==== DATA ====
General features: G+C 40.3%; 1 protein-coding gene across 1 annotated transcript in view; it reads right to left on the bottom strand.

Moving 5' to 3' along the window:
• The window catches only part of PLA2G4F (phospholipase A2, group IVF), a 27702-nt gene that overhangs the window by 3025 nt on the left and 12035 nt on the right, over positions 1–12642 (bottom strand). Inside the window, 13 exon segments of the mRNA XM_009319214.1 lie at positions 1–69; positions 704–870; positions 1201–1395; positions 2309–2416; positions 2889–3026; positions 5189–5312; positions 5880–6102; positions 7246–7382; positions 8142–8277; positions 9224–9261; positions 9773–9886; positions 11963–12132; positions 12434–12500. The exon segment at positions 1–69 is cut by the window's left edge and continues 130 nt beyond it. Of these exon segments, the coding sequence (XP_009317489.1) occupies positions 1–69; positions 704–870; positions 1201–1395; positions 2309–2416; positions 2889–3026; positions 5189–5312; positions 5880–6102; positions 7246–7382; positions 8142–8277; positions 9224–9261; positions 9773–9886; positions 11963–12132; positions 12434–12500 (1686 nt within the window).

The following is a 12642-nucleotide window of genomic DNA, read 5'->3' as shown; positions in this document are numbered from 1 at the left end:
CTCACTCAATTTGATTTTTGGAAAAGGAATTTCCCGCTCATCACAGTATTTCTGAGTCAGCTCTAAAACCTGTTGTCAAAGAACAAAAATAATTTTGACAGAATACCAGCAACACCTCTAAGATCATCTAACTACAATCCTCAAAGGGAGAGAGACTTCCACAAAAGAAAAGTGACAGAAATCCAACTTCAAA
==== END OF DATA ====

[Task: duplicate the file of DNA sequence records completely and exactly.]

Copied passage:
General features: G+C 40.3%; 1 protein-coding gene across 1 annotated transcript in view; it reads right to left on the bottom strand.

Moving 5' to 3' along the window:
• The window catches only part of PLA2G4F (phospholipase A2, group IVF), a 27702-nt gene that overhangs the window by 3025 nt on the left and 12035 nt on the right, over positions 1–12642 (bottom strand). Inside the window, 13 exon segments of the mRNA XM_009319214.1 lie at positions 1–69; positions 704–870; positions 1201–1395; positions 2309–2416; positions 2889–3026; positions 5189–5312; positions 5880–6102; positions 7246–7382; positions 8142–8277; positions 9224–9261; positions 9773–9886; positions 11963–12132; positions 12434–12500. The exon segment at positions 1–69 is cut by the window's left edge and continues 130 nt beyond it. Of these exon segments, the coding sequence (XP_009317489.1) occupies positions 1–69; positions 704–870; positions 1201–1395; positions 2309–2416; positions 2889–3026; positions 5189–5312; positions 5880–6102; positions 7246–7382; positions 8142–8277; positions 9224–9261; positions 9773–9886; positions 11963–12132; positions 12434–12500 (1686 nt within the window).

The following is a 12642-nucleotide window of genomic DNA, read 5'->3' as shown; positions in this document are numbered from 1 at the left end:
CTCACTCAATTTGATTTTTGGAAAAGGAATTTCCCGCTCATCACAGTATTTCTGAGTCAGCTCTAAAACCTGTTGTCAAAGAACAAAAATAATTTTGACAGAATACCAGCAACACCTCTAAGATCATCTAACTACAATCCTCAAAGGGAGAGAGACTTCCACAAAAGAAAAGTGACAGAAATCCAACTTCAAA